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Year : 2021  |  Volume : 8  |  Issue : 3  |  Page : 159-162

Microbiological profile of bloodstream infections in cancer patients

1 Department of Microbiology, Institute of Medical Sciences and SUM Hospital, Bhubaneswar, Odisha, India
2 Department of Microbiology, SLN Medical College and Hospital, Koraput, Odisha, India

Correspondence Address:
Swati Jain
142, Doctors' Enclave, Campus-3, IMS and SUM Hospital, Kalinga Nagar, Bhubaneswar - 751 003, Odisha
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Source of Support: None, Conflict of Interest: None

DOI: 10.4103/cjhr.cjhr_11_20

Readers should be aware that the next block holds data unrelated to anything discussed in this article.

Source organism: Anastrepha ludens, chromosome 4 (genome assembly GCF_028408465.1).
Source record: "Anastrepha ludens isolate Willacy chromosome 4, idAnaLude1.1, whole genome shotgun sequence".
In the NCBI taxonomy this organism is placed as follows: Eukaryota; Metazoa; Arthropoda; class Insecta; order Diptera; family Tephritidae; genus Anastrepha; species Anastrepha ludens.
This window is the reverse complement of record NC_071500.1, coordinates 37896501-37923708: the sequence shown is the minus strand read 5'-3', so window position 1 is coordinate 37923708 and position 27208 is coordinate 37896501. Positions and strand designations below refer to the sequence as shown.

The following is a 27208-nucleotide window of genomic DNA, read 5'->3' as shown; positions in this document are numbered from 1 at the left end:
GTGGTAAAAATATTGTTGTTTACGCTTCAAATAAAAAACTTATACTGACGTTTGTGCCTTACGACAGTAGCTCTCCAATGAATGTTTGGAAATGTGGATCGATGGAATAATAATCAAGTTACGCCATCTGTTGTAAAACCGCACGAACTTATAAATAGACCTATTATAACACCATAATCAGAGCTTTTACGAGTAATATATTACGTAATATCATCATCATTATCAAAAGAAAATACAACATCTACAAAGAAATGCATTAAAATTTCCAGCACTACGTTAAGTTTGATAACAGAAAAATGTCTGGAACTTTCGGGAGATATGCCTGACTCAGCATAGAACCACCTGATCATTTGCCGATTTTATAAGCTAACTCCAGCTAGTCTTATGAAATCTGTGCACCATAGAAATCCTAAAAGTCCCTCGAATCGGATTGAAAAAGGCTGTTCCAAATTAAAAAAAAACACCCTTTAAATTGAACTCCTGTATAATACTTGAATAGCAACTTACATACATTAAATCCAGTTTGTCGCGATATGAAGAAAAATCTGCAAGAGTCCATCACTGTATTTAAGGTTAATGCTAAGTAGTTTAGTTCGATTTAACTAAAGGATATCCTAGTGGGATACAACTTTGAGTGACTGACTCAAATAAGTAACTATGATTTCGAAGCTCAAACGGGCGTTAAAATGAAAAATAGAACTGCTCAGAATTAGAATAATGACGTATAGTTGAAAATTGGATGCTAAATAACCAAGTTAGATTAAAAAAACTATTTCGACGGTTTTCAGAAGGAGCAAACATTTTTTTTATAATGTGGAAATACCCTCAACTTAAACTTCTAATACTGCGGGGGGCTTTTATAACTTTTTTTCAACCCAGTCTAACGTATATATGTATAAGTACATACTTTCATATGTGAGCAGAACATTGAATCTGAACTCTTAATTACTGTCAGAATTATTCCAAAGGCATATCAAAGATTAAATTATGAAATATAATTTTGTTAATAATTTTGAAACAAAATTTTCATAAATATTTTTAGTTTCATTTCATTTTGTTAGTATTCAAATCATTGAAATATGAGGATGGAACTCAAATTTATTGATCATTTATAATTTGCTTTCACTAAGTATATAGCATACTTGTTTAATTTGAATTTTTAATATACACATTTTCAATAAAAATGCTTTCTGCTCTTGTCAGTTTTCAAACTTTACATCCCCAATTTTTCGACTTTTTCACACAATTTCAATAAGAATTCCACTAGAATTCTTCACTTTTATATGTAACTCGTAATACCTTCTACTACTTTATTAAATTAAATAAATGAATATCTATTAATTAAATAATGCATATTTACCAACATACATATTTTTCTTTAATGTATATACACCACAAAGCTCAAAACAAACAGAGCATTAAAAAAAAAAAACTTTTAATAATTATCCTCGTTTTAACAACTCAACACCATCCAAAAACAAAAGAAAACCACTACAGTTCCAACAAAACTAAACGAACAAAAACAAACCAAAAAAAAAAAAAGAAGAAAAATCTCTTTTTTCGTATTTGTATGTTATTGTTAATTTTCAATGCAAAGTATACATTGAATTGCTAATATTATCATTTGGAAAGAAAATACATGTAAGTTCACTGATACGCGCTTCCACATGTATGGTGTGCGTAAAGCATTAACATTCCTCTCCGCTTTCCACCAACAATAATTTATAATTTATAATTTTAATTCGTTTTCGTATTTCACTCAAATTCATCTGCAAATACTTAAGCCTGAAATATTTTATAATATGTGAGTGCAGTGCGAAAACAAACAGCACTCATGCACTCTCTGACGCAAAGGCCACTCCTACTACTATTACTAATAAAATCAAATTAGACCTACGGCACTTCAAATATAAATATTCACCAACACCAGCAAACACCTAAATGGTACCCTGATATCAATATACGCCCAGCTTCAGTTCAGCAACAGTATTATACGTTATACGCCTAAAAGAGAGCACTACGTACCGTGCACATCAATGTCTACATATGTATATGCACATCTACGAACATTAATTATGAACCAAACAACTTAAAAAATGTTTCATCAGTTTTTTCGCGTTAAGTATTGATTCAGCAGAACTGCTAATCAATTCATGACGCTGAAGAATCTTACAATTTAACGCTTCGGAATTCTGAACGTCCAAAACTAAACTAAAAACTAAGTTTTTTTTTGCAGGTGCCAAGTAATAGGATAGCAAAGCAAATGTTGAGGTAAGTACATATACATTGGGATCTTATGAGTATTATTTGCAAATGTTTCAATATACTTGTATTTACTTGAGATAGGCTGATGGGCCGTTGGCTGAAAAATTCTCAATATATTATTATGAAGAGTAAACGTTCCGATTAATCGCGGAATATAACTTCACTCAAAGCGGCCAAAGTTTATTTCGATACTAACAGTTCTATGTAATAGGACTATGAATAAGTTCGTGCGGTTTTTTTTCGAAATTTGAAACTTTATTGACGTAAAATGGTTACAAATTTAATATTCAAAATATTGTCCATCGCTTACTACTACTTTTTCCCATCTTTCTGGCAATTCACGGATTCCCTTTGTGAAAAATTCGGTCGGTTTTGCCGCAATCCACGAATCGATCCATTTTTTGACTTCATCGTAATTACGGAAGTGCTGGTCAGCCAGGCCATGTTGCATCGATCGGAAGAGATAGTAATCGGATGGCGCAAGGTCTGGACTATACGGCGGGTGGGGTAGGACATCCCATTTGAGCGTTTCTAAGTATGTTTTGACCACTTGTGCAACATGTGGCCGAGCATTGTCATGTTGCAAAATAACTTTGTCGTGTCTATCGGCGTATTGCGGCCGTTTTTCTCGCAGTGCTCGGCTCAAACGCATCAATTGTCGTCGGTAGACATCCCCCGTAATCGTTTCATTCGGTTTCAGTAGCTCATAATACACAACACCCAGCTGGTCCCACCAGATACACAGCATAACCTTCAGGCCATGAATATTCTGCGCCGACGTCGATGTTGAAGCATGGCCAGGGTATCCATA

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Background: Bloodstream infections (BSIs) remain a major cause of mortality in patients with malignancies. Up to 17% of patients who develop a nosocomial BSI in the hospital have an underlying malignancy. Gram-negative bacilli are the predominant etiologic agents of BSI, and their multidrug resistance rate is increasingly being recognized. This study attempts to identify the likely causative agents and their antibiotic susceptibility profile of BSI in cancer patients. Methodology: We conducted a prospective study for a period of 1 year and analyzed the spectrum of BSI and their antimicrobial susceptibility profile in cancer patients. Blood samples were collected aseptically and inoculated in BacT/ALERT (BioMerieux) blood culture bottles. Identification and antimicrobial susceptibility testing of the isolates including their methicillin resistance and β-lactamase and carbapenemase production were done by Vitek-2 (BioMerieux) method. Results: Of a total of 250 cancer patients, 60 (24%) were found to have BSI. The most common underlying malignancy associated with BSI was of gastrointestinal system (45%) followed by acute myeloid leukemia (21.7%). Most of the isolates belonged to Gram-negative bacteria (53.3%). Coagulase-negative Staphylococcus was the most common organism isolated followed by Escherichia coli. Conclusion: The treatment of infections in patients with malignancy relies on the use of established guidelines along with the consideration of local epidemiological data. The poor activity of primary empirical agents and the emergence of multidrug-resistance is alarming.

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